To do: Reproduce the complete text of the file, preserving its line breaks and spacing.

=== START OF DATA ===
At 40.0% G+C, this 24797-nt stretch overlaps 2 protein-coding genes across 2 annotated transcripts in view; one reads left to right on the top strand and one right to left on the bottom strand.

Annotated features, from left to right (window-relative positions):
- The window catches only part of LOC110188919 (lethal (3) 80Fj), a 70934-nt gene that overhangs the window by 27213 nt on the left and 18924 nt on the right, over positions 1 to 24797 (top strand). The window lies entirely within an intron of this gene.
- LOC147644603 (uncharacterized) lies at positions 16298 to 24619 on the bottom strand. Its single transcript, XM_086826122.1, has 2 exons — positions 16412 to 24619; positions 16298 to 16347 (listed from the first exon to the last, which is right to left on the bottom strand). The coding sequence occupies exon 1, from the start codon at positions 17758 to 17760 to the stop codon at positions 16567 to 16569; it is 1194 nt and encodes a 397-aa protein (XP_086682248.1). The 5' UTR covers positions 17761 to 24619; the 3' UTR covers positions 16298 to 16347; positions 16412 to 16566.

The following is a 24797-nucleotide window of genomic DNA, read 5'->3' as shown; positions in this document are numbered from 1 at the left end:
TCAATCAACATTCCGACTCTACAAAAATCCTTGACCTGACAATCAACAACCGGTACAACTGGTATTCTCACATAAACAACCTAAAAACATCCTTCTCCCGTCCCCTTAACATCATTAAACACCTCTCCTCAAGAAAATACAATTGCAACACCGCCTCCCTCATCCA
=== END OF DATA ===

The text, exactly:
At 40.0% G+C, this 24797-nt stretch overlaps 2 protein-coding genes across 2 annotated transcripts in view; one reads left to right on the top strand and one right to left on the bottom strand.

Annotated features, from left to right (window-relative positions):
- The window catches only part of LOC110188919 (lethal (3) 80Fj), a 70934-nt gene that overhangs the window by 27213 nt on the left and 18924 nt on the right, over positions 1 to 24797 (top strand). The window lies entirely within an intron of this gene.
- LOC147644603 (uncharacterized) lies at positions 16298 to 24619 on the bottom strand. Its single transcript, XM_086826122.1, has 2 exons — positions 16412 to 24619; positions 16298 to 16347 (listed from the first exon to the last, which is right to left on the bottom strand). The coding sequence occupies exon 1, from the start codon at positions 17758 to 17760 to the stop codon at positions 16567 to 16569; it is 1194 nt and encodes a 397-aa protein (XP_086682248.1). The 5' UTR covers positions 17761 to 24619; the 3' UTR covers positions 16298 to 16347; positions 16412 to 16566.

The following is a 24797-nucleotide window of genomic DNA, read 5'->3' as shown; positions in this document are numbered from 1 at the left end:
TCAATCAACATTCCGACTCTACAAAAATCCTTGACCTGACAATCAACAACCGGTACAACTGGTATTCTCACATAAACAACCTAAAAACATCCTTCTCCCGTCCCCTTAACATCATTAAACACCTCTCCTCAAGAAAATACAATTGCAACACCGCCTCCCTCATCCA